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photo by Len Villano
By Zach Jaeger, Peninsula pulse – May 19th, 2017
Much has been said of the mysterious eccentric of the French avant–garde, Erik Satie. The outrageous and the humorous blend to form a portrait of a man not wholly believable and yet intriguingly brilliant. Curiosity will lead you to James Valcq’s depiction of Satie in his one-man play Velvet Gentleman. Showings began at Sturgeon Bay’s Third Avenue Playhouse (TAP) on May 18.
Valcq will star as the man notorious for wearing nothing but grey velvet suits for 10 years (he had one for each day of the week), for his collection of 100 umbrellas, and for claiming to only eat food white in color.
The play will feature sketches and writings by Satie as well as a sampling of Satie’s piano music performed live by Valcq. The stage decorations pay homage to many of Satie’s works, including fake pears referencing his collection of pieces Trois morceaux en forme de poire (Three pieces in the form of a pear), which actually contains seven pieces.
Satie (1866-1925) is remembered as one of the first Western composers to eschew the seriousness and bombast of the Romantics in favor of an increasingly modern sound.
While scoffing at the establishment, Satie was at the forefront of the modern musical and
cultural thought of his time. His concept of musique d’ameublement (furniture music) can be seen as a precursor of ambient music, or music which was meant to be background noise; Satie and his avant-garde comrades once scolded the audience of an opera when they chose to remain seated and listen quietly to intermission music which he had composed.
Though his impact on Western music was profound, Satie remained relatively unknown or disregarded until later in the 20th century after his contemporaries Claude Debussy and Maurice Ravel brought musical impressionism into the mainstream. Satie’s work again came to prominence in the American modernist movement with John Cage’s performance of Satie’s posthumous Vexations, a piece at once verbose and mesmerizing in which one brief line of piano music is repeated 840 times.
Valcq, a Broadway veteran who now serves as co-artistic director at TAP, had been drawn to Satie from a young age.
“I just thought it was one of the most beautiful things I’d ever heard, at 11 [years old]. I still do,” said Valcq of Satie’s most popular collection of piano pieces, the three Gymnopédies, in which gorgeous, yearning melodies are set atop gentle harmonies. The Gymnopédies have made their way into American culture, appearing in Hollywood in Wes Anderson’s The Royal Tenenbaums and the documentary Man on Wire, among others.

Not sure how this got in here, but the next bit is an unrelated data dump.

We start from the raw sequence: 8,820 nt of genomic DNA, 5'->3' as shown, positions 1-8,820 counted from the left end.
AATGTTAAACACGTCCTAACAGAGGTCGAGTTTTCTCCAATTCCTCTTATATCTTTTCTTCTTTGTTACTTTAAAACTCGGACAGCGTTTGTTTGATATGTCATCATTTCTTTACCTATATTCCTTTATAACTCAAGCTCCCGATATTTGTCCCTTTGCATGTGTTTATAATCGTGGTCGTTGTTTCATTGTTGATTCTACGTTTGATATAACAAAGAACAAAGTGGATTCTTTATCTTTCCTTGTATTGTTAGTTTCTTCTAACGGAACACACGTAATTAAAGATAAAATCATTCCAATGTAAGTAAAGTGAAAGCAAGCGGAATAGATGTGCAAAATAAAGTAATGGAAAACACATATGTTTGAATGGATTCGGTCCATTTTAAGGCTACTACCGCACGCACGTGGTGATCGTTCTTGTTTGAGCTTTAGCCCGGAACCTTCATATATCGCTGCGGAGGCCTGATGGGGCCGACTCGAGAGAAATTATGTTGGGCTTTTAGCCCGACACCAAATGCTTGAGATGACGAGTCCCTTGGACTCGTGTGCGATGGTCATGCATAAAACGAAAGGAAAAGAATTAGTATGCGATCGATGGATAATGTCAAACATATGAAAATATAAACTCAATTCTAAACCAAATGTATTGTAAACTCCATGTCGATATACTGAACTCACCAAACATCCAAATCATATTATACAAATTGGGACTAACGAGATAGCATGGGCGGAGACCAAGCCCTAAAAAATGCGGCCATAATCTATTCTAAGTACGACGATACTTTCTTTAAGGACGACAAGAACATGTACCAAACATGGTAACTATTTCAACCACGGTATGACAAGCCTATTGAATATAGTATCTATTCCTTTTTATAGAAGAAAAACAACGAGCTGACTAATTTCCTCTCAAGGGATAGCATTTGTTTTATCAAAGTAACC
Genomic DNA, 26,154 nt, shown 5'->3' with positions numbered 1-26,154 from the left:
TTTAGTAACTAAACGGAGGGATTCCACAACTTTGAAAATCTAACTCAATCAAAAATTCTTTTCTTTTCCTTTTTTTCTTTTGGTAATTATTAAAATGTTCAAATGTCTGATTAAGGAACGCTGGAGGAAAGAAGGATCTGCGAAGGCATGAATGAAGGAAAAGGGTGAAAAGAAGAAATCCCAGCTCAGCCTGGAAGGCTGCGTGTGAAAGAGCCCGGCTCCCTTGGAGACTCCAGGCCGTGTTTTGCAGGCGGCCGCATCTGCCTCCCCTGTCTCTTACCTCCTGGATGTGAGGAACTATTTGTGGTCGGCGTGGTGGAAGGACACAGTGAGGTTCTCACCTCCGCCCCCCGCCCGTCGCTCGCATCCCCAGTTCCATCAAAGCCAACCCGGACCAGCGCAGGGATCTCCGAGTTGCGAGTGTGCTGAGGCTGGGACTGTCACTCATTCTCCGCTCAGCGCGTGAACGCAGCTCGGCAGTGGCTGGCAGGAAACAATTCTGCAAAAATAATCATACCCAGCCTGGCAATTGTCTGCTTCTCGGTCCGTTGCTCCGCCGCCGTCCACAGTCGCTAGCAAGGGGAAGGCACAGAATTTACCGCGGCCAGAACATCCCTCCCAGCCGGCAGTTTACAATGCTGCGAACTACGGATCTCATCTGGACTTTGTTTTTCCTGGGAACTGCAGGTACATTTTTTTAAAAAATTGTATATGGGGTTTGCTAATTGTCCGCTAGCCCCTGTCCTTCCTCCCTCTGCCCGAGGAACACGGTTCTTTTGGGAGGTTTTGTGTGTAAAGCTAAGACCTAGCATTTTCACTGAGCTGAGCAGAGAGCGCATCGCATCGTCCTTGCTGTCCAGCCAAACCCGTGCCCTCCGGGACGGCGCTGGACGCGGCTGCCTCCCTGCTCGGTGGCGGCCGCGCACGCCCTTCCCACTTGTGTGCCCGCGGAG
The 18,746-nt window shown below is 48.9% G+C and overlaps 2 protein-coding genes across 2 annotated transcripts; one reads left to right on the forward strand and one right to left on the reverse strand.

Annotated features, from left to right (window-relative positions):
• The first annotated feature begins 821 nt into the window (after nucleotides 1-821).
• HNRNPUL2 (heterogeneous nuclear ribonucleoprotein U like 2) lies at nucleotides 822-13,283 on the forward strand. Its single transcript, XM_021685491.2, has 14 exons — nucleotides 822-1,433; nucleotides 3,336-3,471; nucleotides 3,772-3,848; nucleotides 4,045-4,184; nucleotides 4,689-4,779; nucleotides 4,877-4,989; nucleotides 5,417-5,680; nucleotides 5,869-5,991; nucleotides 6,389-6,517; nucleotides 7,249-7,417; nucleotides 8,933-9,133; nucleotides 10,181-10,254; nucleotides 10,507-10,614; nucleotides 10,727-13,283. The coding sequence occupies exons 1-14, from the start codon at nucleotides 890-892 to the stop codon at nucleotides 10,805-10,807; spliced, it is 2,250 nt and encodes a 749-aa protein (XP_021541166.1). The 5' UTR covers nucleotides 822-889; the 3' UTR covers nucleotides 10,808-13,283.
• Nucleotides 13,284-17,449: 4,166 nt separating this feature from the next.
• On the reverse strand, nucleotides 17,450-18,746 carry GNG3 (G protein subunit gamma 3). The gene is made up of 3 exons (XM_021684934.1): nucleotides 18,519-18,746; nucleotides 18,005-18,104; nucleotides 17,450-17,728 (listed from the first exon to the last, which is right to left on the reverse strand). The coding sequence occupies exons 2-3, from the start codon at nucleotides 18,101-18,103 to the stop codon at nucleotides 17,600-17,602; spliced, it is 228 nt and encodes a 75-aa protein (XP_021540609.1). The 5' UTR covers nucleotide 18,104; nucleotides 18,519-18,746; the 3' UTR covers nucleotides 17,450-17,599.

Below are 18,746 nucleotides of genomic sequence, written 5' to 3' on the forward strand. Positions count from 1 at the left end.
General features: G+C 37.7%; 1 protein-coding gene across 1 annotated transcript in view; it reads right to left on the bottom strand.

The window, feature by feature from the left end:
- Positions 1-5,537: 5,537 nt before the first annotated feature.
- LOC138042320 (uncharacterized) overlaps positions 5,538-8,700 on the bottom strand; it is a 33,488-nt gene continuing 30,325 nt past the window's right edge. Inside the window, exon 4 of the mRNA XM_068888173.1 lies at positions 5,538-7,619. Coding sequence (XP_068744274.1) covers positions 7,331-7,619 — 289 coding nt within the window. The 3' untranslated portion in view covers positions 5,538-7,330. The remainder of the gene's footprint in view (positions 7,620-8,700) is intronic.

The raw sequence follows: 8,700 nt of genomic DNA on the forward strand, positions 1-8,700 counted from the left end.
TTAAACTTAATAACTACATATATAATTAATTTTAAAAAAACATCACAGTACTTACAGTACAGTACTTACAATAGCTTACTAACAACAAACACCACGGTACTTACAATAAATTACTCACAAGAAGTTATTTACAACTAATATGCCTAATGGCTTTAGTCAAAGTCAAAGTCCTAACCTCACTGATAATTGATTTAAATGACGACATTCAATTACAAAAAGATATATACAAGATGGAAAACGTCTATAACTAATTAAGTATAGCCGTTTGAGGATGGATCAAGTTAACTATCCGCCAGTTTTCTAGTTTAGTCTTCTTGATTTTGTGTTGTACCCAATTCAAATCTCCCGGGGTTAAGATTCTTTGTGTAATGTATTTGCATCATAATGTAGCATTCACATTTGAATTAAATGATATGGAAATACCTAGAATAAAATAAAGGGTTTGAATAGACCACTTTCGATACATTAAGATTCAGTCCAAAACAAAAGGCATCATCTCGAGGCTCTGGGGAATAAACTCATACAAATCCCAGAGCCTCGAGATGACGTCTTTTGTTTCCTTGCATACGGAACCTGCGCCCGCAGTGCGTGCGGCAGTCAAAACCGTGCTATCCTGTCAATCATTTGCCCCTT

Velvet Gentleman will be akin to the gentleman it portrays: at times ludicrous, other times subtle and delicate, but always persuasive.
“[Satie] was somebody who had the vocabulary and syntax of a Rhodes scholar and the heart and mind of a capricious child,” said Valcq.
The small, intimate setting at TAP will serve to enhance the night’s experience by focusing attention on Satie’s private yet enigmatic style. Audience members may notice that this will take the play outside of traditional storytelling, but, as Valcq said, “that’s the kind of theater we like to do here, where the audience is drawn in in some way, shape or form. It is very much an interactive experience. We like to engage the imagination.”
That dissonant mixing of bizarre and beautiful is the essence of Erik Satie as far as can be known; his efforts to distance himself from the cultural establishment drew him away from the norm in every way, but his sharp wit and beautiful compositions bely a truly masterful creative mind.
“It can be delightful – and crazy-making – to spend time with a person who’s a little loopy,” concluded Valcq.
If Satie’s legend is any sort of predictor for the content of Velvet Gentleman, then viewers of the play are sure to be amused, if not captivated, by Valcq’s performance.
Do read Zach Jaeger’s full article in the Peninsula Pulse, click here.
VELVET GENTLEMAN runs now through June 4 at Third Avenue Playhouse in Historic Downtown Sturgeon Bay.